Accoridng to tennisidentity:

“Normal running and gym shoes are not designed to withstand or support the sudden movements required in tennis training and so the CYD Reflex features Speedcut, an adidas technology designed to reduce the forefoot strain of extreme side-to-side movements so players can maintain speed and performance while reducing the risk of injury. The shoes are built with adiTUFF to withstand abrasion by tough-on-footwear hard courts. The Torsion® System stabilizing technology gives the overarching support of the CYD Reflex, providing the midfoot with enhanced control, support and fit to adapt to whatever surface you are training or hitting on. It’s a little like a seat-belt for your foot.”

For more information please visit their blog.

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HEAD introduces new footwear line

Thursday, September 2nd, 2010

head shoes

The new line incorporates the HEAD CXG™ technology which provides comfort, shock absorption, decreased foot fatigue, stability and motion control. A combination of turned polyethylene, polypropylene, nylon and saran fibres are shaped to form an interlocking coil structure within the sole of the shoe. The coil is then encapsulated within a resilient polyurethane form. When the foot makes contact with the ground, the coil fibres compress and absorb shock. As the foot reaches the end of its stride, the coil structure produces an upward force, much like that of a resilient spring.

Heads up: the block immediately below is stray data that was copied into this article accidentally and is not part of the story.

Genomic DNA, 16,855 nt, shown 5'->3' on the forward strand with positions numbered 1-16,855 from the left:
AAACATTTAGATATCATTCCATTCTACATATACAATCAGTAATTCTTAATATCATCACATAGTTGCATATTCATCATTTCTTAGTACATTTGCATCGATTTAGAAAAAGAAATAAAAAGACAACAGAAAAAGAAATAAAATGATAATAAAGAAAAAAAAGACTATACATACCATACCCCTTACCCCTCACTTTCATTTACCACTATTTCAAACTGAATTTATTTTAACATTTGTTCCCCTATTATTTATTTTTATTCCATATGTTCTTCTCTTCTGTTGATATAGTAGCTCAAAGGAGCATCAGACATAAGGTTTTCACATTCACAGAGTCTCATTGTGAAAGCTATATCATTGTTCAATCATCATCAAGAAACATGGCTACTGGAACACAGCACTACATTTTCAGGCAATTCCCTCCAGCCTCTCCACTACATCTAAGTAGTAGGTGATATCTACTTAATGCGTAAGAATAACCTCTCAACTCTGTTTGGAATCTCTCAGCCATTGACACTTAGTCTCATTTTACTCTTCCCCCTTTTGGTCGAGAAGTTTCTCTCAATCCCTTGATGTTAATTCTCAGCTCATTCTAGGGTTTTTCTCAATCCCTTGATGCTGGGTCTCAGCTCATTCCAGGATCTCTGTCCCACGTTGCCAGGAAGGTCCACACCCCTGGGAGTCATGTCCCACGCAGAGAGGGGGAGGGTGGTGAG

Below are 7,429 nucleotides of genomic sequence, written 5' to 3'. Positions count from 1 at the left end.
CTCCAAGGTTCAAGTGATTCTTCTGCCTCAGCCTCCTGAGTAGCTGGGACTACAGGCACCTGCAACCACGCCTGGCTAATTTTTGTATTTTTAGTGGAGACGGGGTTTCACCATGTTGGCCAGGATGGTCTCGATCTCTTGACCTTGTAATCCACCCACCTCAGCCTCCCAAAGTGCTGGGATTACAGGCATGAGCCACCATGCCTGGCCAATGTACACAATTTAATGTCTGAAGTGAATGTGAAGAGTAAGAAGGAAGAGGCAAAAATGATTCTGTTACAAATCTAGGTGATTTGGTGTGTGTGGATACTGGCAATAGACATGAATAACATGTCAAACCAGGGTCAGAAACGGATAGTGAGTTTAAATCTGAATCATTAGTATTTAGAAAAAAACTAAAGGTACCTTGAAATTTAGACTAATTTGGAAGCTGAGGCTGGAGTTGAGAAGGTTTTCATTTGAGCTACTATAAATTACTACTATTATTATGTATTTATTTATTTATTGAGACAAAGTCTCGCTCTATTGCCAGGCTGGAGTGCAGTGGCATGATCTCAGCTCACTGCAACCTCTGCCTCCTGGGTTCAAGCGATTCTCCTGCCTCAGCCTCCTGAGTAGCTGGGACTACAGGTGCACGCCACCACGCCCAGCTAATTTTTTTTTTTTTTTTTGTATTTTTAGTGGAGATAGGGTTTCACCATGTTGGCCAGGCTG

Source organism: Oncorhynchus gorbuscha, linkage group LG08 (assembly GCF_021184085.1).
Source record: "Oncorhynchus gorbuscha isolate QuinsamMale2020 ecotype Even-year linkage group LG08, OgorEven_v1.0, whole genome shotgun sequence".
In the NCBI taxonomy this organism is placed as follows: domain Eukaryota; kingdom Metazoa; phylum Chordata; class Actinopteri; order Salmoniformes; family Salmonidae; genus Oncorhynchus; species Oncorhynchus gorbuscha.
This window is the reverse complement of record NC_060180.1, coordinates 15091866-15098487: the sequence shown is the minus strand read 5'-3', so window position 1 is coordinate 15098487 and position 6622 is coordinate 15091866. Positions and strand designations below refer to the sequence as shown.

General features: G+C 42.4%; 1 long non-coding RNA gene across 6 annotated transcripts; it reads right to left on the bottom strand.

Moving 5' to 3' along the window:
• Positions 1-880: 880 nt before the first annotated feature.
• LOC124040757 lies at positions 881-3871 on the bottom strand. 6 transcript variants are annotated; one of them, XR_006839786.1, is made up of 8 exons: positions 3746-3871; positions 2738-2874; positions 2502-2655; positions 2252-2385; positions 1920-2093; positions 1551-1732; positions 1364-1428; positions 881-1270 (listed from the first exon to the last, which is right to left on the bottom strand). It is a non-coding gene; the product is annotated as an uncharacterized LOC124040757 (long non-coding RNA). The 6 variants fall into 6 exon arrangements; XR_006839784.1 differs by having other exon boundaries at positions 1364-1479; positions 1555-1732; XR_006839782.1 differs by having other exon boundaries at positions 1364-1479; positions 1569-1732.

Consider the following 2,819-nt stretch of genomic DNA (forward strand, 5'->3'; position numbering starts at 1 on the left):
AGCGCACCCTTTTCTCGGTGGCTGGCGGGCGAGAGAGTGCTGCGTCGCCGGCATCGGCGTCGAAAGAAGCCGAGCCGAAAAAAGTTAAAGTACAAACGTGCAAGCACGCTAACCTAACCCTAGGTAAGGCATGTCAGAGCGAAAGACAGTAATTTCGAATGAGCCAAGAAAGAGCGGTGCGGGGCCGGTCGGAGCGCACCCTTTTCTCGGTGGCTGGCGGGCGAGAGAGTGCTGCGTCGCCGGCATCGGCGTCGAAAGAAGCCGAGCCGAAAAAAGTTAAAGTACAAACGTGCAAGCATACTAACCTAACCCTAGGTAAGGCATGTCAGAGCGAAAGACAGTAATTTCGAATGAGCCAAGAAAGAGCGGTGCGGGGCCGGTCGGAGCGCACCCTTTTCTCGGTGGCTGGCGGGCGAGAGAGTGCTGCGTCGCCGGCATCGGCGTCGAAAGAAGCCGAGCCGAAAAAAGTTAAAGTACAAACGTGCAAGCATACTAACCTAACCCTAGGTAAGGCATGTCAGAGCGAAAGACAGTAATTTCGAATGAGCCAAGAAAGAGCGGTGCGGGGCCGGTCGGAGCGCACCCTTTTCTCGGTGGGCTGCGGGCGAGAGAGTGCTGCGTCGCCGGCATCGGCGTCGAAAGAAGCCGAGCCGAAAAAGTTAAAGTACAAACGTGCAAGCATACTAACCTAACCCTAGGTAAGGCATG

For more information please click the link. Images and information reprinted from HEAD

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What causes tennis ball wear?

Thursday, September 2nd, 2010

Very rarely do we ever see a tennis player approach a serve before studying the ball’s appearance and feel intently. Is ball wear part of the game or should manufacturers aim to maintain ball performance throughout match-play, like in so many other sports?

Steele (2006) established a framework for identifying the key areas that contribute to wear. In brief, racket impact conditions, repeated impacts, precipitation, cloth construction and natural pressure loss are some of the major causes. Wear is primarily associated with a reduction in the coefficient of restitution and altered flight aerodynamics. However important differences in appearance, feel, rebound angles, friction-ball-turf interaction, ball mass, centre of mass and carcass stiffness, should also be considered and have yet to be investigated in full. Current optimisation techniques include changes in fibre type, fibre thickness, rubber stiffness, and porosity.